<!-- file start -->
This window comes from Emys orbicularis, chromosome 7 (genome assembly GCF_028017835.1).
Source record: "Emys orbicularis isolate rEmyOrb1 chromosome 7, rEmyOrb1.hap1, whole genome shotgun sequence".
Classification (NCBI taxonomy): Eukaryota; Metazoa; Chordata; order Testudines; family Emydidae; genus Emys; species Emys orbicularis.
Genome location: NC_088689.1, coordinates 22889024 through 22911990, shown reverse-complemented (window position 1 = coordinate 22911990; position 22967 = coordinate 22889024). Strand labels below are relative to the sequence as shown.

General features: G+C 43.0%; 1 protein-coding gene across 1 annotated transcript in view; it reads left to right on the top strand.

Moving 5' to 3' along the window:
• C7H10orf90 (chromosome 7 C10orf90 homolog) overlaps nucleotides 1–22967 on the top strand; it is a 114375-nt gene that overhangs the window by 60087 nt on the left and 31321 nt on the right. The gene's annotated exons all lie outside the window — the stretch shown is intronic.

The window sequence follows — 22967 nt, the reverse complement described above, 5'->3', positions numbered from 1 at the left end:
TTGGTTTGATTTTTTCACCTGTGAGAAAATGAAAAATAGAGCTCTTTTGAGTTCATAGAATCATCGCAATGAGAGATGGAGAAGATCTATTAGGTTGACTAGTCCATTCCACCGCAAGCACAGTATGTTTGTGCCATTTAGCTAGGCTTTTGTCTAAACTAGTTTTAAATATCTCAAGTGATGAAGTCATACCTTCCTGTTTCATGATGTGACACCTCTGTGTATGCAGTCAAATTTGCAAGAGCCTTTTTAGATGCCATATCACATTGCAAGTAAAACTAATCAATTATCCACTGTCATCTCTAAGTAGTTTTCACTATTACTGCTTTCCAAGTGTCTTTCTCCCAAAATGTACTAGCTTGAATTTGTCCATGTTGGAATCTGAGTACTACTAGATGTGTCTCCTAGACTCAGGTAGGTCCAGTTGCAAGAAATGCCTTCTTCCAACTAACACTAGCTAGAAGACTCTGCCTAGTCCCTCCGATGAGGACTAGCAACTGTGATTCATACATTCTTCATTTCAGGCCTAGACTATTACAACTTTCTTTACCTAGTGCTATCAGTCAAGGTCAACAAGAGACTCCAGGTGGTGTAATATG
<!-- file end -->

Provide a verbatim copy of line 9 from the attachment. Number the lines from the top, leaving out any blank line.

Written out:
TTGGTTTGATTTTTTCACCTGTGAGAAAATGAAAAATAGAGCTCTTTTGAGTTCATAGAATCATCGCAATGAGAGATGGAGAAGATCTATTAGGTTGACTAGTCCATTCCACCGCAAGCACAGTATGTTTGTGCCATTTAGCTAGGCTTTTGTCTAAACTAGTTTTAAATATCTCAAGTGATGAAGTCATACCTTCCTGTTTCATGATGTGACACCTCTGTGTATGCAGTCAAATTTGCAAGAGCCTTTTTAGATGCCATATCACATTGCAAGTAAAACTAATCAATTATCCACTGTCATCTCTAAGTAGTTTTCACTATTACTGCTTTCCAAGTGTCTTTCTCCCAAAATGTACTAGCTTGAATTTGTCCATGTTGGAATCTGAGTACTACTAGATGTGTCTCCTAGACTCAGGTAGGTCCAGTTGCAAGAAATGCCTTCTTCCAACTAACACTAGCTAGAAGACTCTGCCTAGTCCCTCCGATGAGGACTAGCAACTGTGATTCATACATTCTTCATTTCAGGCCTAGACTATTACAACTTTCTTTACCTAGTGCTATCAGTCAAGGTCAACAAGAGACTCCAGGTGGTGTAATATG